Astonishingly, some Australians have reacted to this news with sneers, glib ideological responses, and even insults.
Journalist Tracee Hutchinson writes:
The hostage revealed himself to have none of the grace or dignity dished out to his brothers and looked like a blustering buffoon at his airport news conference ...
Remember, this is about a man who had a week ago still been held captive by terrorists. I think ordinary people would be prepared to forgive Woods for the supposed lack of 'grace' or 'dignity'.
The Australian Greens and the Australian Labor Party have tried to impose a price on Woods' freedom:
THE Federal Opposition last night called on freed Australian hostage Douglas Wood to consider repaying taxpayers for his rescue mission from proceeds of thesale of his story to a television network. The Greens said he should donate the proceeds to Iraqi charities such as those looking after war orphans.Woods is under no such obligation. He is a free man, in a free country, and can do what he likes with the money that he earns. End of story.
Dennis Whelan, writing in to The Age, strikes a similar note:
Wouldn't it be nice if Douglas Wood donated the reputedly large sum of money he is being paid for telling his story to Sheikh Taj al-Din al-Hilali, a man given little credit but who tried to negotiate the release of other hostages in Iraq? I have no doubt that their families are experiencing just as much pain, fear and suffering as the Wood family. But then again, that isn't the American way, is it?
Actually, letter writers to The SMH and The Age have used the news of Woods' freedom largely as an excuse to make bad puns and bad arguments about their usual ideological hobby-horses.
The Sheik himself - mentioned in the letter above - has continued to seek publicity and adulation for his role in the whole affair.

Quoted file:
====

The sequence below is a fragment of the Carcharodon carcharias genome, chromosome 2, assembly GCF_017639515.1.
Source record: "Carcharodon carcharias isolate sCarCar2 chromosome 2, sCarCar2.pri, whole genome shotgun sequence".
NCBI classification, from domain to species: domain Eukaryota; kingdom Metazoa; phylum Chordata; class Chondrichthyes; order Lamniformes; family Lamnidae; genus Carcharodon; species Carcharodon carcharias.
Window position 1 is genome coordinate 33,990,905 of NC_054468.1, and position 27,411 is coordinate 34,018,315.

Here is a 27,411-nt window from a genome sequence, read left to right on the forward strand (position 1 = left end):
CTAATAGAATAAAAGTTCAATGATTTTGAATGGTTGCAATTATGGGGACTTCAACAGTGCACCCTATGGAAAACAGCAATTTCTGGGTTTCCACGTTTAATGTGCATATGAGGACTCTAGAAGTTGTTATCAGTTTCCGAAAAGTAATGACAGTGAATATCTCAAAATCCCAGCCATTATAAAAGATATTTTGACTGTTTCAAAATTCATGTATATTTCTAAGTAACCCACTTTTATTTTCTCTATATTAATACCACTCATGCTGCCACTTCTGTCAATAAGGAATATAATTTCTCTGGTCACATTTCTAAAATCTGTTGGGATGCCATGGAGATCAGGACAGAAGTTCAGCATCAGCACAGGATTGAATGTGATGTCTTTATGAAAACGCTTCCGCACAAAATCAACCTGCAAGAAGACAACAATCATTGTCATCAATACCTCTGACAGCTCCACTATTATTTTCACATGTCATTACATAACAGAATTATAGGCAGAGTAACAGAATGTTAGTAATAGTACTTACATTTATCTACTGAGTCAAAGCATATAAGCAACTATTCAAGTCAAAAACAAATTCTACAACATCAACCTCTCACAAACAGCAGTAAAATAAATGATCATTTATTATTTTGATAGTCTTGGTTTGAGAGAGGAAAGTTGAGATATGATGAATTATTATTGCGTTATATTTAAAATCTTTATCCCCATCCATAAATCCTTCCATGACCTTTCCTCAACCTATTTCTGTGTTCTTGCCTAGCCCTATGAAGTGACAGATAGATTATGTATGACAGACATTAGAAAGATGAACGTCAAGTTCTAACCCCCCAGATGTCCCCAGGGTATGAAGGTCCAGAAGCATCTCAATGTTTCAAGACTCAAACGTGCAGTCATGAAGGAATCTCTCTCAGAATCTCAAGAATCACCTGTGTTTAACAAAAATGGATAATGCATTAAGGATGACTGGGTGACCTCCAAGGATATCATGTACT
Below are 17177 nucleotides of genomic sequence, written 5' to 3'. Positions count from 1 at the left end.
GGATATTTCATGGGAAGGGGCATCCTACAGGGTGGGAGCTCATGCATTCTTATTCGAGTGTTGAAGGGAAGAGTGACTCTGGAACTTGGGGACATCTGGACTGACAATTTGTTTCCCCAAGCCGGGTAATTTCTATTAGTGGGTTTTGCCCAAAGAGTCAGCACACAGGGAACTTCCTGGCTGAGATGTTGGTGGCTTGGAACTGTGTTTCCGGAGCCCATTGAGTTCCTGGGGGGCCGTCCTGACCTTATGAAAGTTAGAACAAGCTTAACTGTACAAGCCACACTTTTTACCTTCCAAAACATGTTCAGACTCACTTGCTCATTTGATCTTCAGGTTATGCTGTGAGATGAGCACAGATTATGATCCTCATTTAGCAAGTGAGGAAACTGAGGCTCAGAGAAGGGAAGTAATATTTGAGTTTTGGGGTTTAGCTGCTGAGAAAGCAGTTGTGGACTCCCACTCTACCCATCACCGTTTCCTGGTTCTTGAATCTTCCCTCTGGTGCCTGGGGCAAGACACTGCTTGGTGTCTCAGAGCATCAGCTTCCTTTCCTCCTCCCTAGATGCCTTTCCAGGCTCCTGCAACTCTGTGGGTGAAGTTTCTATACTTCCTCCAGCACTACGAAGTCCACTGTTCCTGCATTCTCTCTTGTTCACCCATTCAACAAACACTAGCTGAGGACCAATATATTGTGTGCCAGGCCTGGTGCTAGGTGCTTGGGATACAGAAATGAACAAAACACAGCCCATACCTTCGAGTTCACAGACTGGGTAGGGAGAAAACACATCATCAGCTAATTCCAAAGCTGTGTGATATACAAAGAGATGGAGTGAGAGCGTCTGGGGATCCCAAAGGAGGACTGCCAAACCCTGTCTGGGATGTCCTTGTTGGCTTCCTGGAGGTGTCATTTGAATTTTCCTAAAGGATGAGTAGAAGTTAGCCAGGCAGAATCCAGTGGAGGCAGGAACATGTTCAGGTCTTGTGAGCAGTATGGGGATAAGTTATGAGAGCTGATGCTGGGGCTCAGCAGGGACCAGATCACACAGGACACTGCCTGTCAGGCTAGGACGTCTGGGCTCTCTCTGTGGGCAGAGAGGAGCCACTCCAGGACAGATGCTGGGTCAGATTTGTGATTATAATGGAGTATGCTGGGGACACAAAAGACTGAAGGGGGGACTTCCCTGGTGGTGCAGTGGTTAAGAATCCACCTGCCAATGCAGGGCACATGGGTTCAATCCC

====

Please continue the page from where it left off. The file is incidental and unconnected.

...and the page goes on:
When the Australian team in Baghdad received an electronic data “memorystick” on May 29 intended to prove that Douglas Wood was still alive, they believed it contained important clues to his whereabouts. “Hello,” it began,“This is Douglas Wood in Baghdad.” Wood related contemporary accounts of Middle East news, including the decision by Muslim Sunnis to close their main mosque in Baghdad. “The Sunni Mosque,” Wood emphasised.
The Sunni Mosque is a landmark in the Al-Adhamiya district of Baghdad. Was this a veiled pointer to where he was being held? The Australian diplomatic, police and military team decided to keep the message secret.
But within a few days, the mufti Sheik el-Din Al Hilaly, spiritual leader to some of Australia’s Muslims, who had travelled to Baghdad with great fanfare declaring he would try to obtain the release of Wood, claimed he had seen Wood “eye-to-eye”. A day later, he clarified that he had seen him only on a video. The Australian team at the Baghdad embassy was furious. The mufti had blown their secret.
Moreover, he claimed he had passed the video on to the embassy. Considering the team at the embassy had shown it to him in the first place, it seemed evidence of grandstanding, and dangerous grandstanding at that. He had lost their trust.
Woods' response when asked of the Sheik's involvement? "Never heard of him".
Woods' accurate and concise description of his captors - as 'arseholes' - prompted the following response from occasional blog commentator Glen Condell, who seems to resent the fact that Woods is a businessman who doesn't offer his services for free:
Douglas Wood seems a right arsehole.
Ten Douglas Woods aren’t worth just one innocent Iraqi child murdered by the shock and awe designed to make Iraq safe for the Woods of this world, the bignoting skimmers and main chancers and spivs, profiteering from the exploitation of an expendable population, the untermenschen.’
I’ll bet his captors regret not clipping him when they had the chance.
Australians are constantly reminded to give aid to those people who are most vulnerable, and to help them into a better, more secure life.
Who could be more vulnerable than a sixty year old man captured by terrorists? But some people seem to have missed this.